EU donates UGX 1.6 billion for wildlife conservation
Kampala, Uganda | THE INDEPENDENT | Five organizations in Uganda have secured 1.6 billion shillings to boost conservation activities and livelihoods around protected areas.
The funds come from the European Union (EU) and the Organization of African, Caribbean and Pacific States (OACPS). They will be made available by the International Union for the Conservation of Nature (IUCN) Save Our Species African Wildlife Initiative and the BIOPAMA Action Component (AC), both managed by IUCN.
BIOPAMA, the biodiversity and protected areas management program aims to improve the long-term conservation and sustainable use of natural resources in African, Caribbean and Pacific (ACP) countries, in protected areas and surrounding communities.
In 2020, in response to COVID-19 and the loss of income for many projects in protected areas, IUCN Save Our Species and BIOPAMA AC opened a special call for proposals to mitigate impacts specifically related to the pandemic. .
A range of activities currently being implemented to mitigate impacts include diversifying livelihoods to absorb loss of tourism income, implementing health protocols to protect gorillas, and removing invasive species to secure rhino habitat.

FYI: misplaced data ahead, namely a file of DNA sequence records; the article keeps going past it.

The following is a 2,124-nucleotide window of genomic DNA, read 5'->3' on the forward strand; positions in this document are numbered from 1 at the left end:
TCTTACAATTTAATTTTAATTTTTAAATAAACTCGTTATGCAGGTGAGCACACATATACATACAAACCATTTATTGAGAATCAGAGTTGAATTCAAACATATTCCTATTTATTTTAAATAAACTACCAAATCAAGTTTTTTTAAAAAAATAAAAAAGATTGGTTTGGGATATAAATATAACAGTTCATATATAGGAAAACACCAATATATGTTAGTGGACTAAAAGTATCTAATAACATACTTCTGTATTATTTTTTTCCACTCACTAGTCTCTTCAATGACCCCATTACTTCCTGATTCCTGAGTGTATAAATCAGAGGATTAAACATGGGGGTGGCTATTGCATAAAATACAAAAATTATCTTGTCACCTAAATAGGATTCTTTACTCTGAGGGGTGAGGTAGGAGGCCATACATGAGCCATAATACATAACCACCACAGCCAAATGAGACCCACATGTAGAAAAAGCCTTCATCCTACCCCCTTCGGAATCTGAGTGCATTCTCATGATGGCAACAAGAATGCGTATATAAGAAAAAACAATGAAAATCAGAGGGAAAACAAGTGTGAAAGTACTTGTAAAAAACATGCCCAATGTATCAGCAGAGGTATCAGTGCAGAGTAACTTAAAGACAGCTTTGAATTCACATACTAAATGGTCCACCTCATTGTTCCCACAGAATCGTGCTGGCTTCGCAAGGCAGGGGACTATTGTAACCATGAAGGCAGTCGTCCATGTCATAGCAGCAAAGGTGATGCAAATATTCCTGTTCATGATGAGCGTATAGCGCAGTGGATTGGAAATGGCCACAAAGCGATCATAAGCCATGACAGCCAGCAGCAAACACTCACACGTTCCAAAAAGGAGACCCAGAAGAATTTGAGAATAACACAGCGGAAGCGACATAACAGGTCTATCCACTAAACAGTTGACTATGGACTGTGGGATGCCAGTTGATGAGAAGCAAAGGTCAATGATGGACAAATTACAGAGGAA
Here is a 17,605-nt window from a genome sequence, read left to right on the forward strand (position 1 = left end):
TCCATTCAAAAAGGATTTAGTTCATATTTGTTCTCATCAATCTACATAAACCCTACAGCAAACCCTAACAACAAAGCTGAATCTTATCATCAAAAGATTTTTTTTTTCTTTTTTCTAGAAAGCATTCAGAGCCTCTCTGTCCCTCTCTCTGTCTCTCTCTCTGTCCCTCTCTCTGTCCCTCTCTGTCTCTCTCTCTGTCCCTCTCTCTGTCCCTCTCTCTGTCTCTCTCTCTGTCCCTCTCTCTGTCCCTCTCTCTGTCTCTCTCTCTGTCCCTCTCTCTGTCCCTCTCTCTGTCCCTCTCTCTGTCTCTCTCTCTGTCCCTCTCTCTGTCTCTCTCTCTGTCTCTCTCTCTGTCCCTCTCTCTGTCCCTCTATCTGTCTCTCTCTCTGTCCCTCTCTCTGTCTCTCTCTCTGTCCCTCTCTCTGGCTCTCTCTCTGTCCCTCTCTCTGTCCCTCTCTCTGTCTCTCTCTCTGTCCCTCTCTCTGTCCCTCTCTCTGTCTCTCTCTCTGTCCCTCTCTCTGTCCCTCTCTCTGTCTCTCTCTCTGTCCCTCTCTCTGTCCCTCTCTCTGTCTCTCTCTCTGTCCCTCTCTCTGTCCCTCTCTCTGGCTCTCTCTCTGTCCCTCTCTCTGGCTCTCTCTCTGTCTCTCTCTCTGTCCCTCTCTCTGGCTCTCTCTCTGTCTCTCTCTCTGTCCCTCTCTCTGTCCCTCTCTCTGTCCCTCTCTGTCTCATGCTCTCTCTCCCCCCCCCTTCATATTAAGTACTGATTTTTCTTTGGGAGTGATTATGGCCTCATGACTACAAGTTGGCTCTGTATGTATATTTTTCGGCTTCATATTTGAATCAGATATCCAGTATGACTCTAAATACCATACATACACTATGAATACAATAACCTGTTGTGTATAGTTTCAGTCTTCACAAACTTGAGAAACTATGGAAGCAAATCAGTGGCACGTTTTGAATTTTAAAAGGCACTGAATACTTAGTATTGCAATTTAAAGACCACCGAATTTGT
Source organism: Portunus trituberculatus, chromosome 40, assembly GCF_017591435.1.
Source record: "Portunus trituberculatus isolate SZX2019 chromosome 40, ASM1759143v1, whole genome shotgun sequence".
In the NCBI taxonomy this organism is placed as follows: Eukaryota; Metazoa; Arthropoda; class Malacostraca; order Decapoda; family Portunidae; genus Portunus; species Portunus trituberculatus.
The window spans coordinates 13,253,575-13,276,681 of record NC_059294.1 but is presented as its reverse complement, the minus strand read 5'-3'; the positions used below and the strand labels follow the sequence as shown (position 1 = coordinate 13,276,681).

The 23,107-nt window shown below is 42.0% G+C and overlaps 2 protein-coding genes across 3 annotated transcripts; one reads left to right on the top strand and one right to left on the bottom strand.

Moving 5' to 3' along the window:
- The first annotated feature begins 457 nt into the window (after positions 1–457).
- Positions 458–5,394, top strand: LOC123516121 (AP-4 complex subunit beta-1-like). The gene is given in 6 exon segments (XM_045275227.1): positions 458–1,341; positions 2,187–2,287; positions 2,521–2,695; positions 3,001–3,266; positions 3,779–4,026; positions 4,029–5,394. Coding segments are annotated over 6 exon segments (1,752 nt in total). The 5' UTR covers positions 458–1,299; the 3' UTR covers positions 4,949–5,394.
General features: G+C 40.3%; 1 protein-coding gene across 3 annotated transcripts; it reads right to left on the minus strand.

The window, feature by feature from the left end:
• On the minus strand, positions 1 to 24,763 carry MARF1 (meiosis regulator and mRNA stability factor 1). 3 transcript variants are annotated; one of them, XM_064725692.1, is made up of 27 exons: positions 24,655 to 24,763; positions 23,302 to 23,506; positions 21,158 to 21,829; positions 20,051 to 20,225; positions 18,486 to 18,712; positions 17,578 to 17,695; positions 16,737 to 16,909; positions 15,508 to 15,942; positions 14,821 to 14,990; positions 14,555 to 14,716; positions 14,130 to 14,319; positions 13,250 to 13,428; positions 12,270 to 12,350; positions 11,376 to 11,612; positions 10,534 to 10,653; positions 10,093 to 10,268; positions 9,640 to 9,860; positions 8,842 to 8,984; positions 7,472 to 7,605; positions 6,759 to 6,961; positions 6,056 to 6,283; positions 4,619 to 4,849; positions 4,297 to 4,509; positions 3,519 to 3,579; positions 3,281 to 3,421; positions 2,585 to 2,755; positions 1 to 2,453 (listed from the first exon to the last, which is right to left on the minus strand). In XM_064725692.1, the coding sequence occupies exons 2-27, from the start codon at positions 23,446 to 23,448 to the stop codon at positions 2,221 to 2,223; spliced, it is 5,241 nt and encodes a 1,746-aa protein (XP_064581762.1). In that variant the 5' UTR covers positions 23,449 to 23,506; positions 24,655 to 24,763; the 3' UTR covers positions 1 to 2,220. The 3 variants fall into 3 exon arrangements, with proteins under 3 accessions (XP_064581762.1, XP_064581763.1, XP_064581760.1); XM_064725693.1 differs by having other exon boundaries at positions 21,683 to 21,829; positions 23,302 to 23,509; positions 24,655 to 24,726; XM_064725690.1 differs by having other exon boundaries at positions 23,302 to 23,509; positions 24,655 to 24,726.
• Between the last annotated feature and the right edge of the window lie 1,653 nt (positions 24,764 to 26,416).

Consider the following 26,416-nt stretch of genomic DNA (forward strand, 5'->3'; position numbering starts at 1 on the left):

The Environmental Governance Institute (EGI), Conservation through Public Health (CTPH) and Rhino Fund Uganda are implementing these activities in and around Murchison Falls National Park, Bwindi Impenetrable National Park and Ziwa Rhino Sanctuary. The other projects are; Ecological Trends Alliance aimed to combat the persecution of lions in Queen Elizabeth National Park, as well as the Snares to Wares initiative.
âThis turns the metal snares pulled from Murchison Falls National Park into sculptures that not only generate alternative income opportunities for local communities, but also shed light on illegal poaching practices,â says IUCN.
The group says that while the challenges facing this sector have been around for a long time, many have been exacerbated in the wake of the COVID-19 pandemic.
âBut we’ve also seen a greater appreciation for nature and the importance of conservation. By working with various stakeholders, including local communities, IUCN is convinced that we will develop more resilient ecosystems for the benefit of nature and people, âsaid Luther Anukur, Regional Director for Eastern and Southern Africa.
The EU Delegation in Uganda states that these response activities are designed to address the conservation and protection of wildlife in these very difficult times plagued by the COVID-19 pandemic.
Head of delegation Attilio Pacifici said these actions are also important to preserve the foundation for the future of the country’s beauty, as this is what secures the future of Uganda’s tourism sector.
âProtecting wildlife is protecting us and our lives. It is about preserving the future of our daughters and our sons and guaranteeing them a world in which they can live, âhe said.
The Environmental Governance Institute (EGI), operating in the Murchison Falls belt, will get a quick action grant of 260 million shillings for one year.